Today is the biggest red letter day in any Surrealist’s almanac: it’s Lautréamont’s birthday. The day when, full of the joys of spring, we rip off our bathing costumes and make passionate love to the most beautiful shark we can find.
Two sinewy thighs press tightly against the monster’s viscous flesh, like two leeches; and arms and fins are clasped around the beloved object, while their throats and breasts soon form one glaucous mass amid the exhalations of the sea-weed; amidst the tempest which was continuing to rage; by the light of lightning-flashes; with the foaming waves for marriage-bed; borne by an undersea current and rolling on top of one another down into the unknown deeps, they joined in a long, chaste and ghastly coupling! … At last I had found one akin to me … from now on I was no longer alone in life …! Her ideas were the same as mine … I was face to face with my first love!
As we celebrate this auspicious day, here’s a chaste and ghastly round-up of some new and notable Surrealist events.
Billions Of Bilious Blue Blistering Barnacles In A Thundering Typhoon
The Peculiar Mormyrid blog has just posted a landmark new text. Responding to recent academic publications, Swedish Surrealist Mattias Forshage maps the divide between practitioners of Surrealism and commentators on Surrealism in an open letter to students and researchers. The text is serious, well-informed, meticulous, and carefully argued. It’s also furious and funny. Read it here.
Whether its addressees will bother to read it properly, much less take it on board, is anyone’s guess. But then again, the often flaky academic bulletin Infosurr seems to have suddenly noticed that there is a Surrealist group in Leeds, and even that Mattias himself has published a book or two, so who knows? Maybe things are looking up.
Dial S For …
Dreams Made Manifest In Chicago
Gallery Sabine in Chicago is currently running an exhibition devoted to the work of the Chicago Surrealist Group.
Dream Inquiry: Discovering Chicago Surrealism opened on 27 March and will continue until 30 May.
The gallery has indicated that face masks are required, social distancing measures are in place, and visitor numbers will be restricted for safety.
1002 W 18th St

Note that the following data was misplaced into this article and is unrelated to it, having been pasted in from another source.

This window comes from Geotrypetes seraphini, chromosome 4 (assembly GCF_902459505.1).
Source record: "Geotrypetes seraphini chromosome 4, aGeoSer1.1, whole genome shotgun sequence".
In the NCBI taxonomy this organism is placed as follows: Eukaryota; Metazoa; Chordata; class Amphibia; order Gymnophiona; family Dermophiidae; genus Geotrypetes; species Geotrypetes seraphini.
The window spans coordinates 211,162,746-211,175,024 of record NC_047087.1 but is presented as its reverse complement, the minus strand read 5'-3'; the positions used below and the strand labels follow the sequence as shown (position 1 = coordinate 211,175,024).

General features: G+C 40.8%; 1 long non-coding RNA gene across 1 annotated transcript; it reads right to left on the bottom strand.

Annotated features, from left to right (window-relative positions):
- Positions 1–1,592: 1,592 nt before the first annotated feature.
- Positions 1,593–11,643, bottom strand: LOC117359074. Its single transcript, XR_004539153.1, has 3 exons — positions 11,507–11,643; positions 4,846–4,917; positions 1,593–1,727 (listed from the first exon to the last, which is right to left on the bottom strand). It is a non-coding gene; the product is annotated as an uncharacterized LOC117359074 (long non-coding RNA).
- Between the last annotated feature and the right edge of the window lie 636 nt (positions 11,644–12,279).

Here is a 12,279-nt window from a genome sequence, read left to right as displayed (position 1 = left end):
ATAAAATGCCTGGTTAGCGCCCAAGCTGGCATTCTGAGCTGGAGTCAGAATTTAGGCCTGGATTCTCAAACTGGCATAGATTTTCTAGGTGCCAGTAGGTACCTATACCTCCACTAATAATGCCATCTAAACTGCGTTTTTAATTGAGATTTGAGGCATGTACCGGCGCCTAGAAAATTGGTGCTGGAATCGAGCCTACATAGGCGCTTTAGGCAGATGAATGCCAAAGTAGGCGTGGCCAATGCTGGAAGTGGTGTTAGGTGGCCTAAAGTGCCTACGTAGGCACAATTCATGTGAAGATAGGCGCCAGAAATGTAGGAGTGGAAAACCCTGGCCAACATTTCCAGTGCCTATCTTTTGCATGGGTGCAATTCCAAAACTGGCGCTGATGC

Opening hours: Thursday to Sunday, 11am to 6pm
At the time of writing, the Chicago show is still open – as far as I know – but the exhibition of contemporary Surrealist photography in Saint-Cirque-Lapopie has fared less well.
Surrealist Photography In The World In 2021 opened at Maison André Breton on 20 March. It was due to run until 8 May, but France’s new national lockdown has put paid to it for now.
Here’s hoping it will only be a temporary suspension, and that the show will be able to reopen.
Contributors include Jason Abdelhadi, Steven Cline, Kenneth Cox, Mohsen Elblasy, Ghadah Kamal, Joël Gayraud, Guy Girard, Beatriz Hausner, Patrick Lepetit, Michael Löwy, Emma Lundenmark, David Nadeau, Peter Overton, John Richardson, Wedgwood Steventon, Martin Trippett, John Welson, Francis Wright and many, many more.
The Virus Outfoxed?
As the world plays lockdown whack-a-mole, some countries shut down while others begin to open.
Kathleen Fox: Dreaming The Found
15 July – 5 September
Farleys House & Gallery
East Sussex BN8 6HW
Opening hours: Sundays & Thursdays, 10am – 4.30pm
Advance booking essential
Farewell To Zimbacca
As I was compiling this blog post, I heard the sad news that Michel Zimbacca has died. He was 96.
Zimbacca had participated in the Paris Surrealist Group since the 1940s, and is perhaps best known for his film collaborations – with Jean-Louis Bédouin and Benjamin Péret on L’invention du monde and Quetzalcoatl, and with Jean Benoît on Ni d’Eve ni d’Adam.
But he also produced an endless stream of texts and images, remaining active throughout the decades. He is one of the contributors to the current (albeit suspended) exhibition Surrealist Photography In The World In 2021.
An immensely important figure, he will be sorely missed in the Surrealist movement. My condolences to his many friends and loved ones around the world.
Hero image: photo believed to be of Isidore Ducasse, aka Comte de Lautréamont. Image in the public domain.
Take a peek behind the veil.